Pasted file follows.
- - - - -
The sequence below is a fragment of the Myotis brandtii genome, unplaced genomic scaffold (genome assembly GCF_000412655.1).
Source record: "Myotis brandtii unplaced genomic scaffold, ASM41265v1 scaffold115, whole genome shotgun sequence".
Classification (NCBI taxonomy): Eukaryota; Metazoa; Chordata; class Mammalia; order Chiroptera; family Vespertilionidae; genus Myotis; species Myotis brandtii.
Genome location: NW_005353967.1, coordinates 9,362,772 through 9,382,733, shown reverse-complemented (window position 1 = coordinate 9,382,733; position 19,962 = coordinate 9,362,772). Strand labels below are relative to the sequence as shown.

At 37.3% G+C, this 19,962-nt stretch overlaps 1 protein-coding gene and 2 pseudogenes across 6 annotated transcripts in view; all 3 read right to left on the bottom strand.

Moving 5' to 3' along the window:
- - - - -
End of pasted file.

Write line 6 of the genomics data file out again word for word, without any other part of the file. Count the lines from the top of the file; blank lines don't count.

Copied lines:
Moving 5' to 3' along the window: